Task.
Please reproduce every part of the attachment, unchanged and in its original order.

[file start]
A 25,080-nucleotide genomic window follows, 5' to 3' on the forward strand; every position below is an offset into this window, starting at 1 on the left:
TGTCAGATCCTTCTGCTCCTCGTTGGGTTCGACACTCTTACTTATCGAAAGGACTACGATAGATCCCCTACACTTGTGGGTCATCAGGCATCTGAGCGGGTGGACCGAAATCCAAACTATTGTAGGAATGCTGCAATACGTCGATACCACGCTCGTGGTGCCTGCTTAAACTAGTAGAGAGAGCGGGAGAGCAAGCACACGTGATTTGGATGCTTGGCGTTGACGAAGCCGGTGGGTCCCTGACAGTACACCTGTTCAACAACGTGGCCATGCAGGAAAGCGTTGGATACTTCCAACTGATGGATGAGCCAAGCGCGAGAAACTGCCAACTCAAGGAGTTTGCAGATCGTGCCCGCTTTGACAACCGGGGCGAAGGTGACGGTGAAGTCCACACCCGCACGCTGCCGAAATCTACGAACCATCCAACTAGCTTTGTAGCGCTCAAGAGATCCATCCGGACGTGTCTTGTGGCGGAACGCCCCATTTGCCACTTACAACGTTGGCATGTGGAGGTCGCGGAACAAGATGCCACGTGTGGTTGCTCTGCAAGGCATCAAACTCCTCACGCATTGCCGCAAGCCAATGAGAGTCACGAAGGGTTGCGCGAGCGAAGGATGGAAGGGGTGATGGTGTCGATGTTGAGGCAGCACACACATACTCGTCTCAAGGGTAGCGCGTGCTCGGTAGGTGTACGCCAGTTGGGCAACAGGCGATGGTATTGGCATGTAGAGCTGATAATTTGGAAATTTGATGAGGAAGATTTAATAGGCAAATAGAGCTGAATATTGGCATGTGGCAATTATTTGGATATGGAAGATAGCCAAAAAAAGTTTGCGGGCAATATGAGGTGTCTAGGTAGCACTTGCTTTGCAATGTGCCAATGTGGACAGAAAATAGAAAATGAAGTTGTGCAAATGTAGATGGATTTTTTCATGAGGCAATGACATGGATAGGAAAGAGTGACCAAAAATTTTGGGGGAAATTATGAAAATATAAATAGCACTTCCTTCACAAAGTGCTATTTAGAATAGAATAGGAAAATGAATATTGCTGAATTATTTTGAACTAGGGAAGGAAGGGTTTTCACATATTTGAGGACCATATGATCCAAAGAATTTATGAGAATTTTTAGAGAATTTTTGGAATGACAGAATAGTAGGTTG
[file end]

A 25,080-nucleotide genomic window follows, 5' to 3' on the forward strand; every position below is an offset into this window, starting at 1 on the left:
TGTCAGATCCTTCTGCTCCTCGTTGGGTTCGACACTCTTACTTATCGAAAGGACTACGATAGATCCCCTACACTTGTGGGTCATCAGGCATCTGAGCGGGTGGACCGAAATCCAAACTATTGTAGGAATGCTGCAATACGTCGATACCACGCTCGTGGTGCCTGCTTAAACTAGTAGAGAGAGCGGGAGAGCAAGCACACGTGATTTGGATGCTTGGCGTTGACGAAGCCGGTGGGTCCCTGACAGTACACCTGTTCAACAACGTGGCCATGCAGGAAAGCGTTGGATACTTCCAACTGATGGATGAGCCAAGCGCGAGAAACTGCCAACTCAAGGAGTTTGCAGATCGTGCCCGCTTTGACAACCGGGGCGAAGGTGACGGTGAAGTCCACACCCGCACGCTGCCGAAATCTACGAACCATCCAACTAGCTTTGTAGCGCTCAAGAGATCCATCCGGACGTGTCTTGTGGCGGAACGCCCCATTTGCCACTTACAACGTTGGCATGTGGAGGTCGCGGAACAAGATGCCACGTGTGGTTGCTCTGCAAGGCATCAAACTCCTCACGCATTGCCGCAAGCCAATGAGAGTCACGAAGGGTTGCGCGAGCGAAGGATGGAAGGGGTGATGGTGTCGATGTTGAGGCAGCACACACATACTCGTCTCAAGGGTAGCGCGTGCTCGGTAGGTGTACGCCAGTTGGGCAACAGGCGATGGTATTGGCATGTAGAGCTGATAATTTGGAAATTTGATGAGGAAGATTTAATAGGCAAATAGAGCTGAATATTGGCATGTGGCAATTATTTGGATATGGAAGATAGCCAAAAAAAGTTTGCGGGCAATATGAGGTGTCTAGGTAGCACTTGCTTTGCAATGTGCCAATGTGGACAGAAAATAGAAAATGAAGTTGTGCAAATGTAGATGGATTTTTTCATGAGGCAATGACATGGATAGGAAAGAGTGACCAAAAATTTTGGGGGAAATTATGAAAATATAAATAGCACTTCCTTCACAAAGTGCTATTTAGAATAGAATAGGAAAATGAATATTGCTGAATTATTTTGAACTAGGGAAGGAAGGGTTTTCACATATTTGAGGACCATATGATCCAAAGAATTTATGAGAATTTTTAGAGAATTTTTGGAATGACAGAATAGTAGGTTG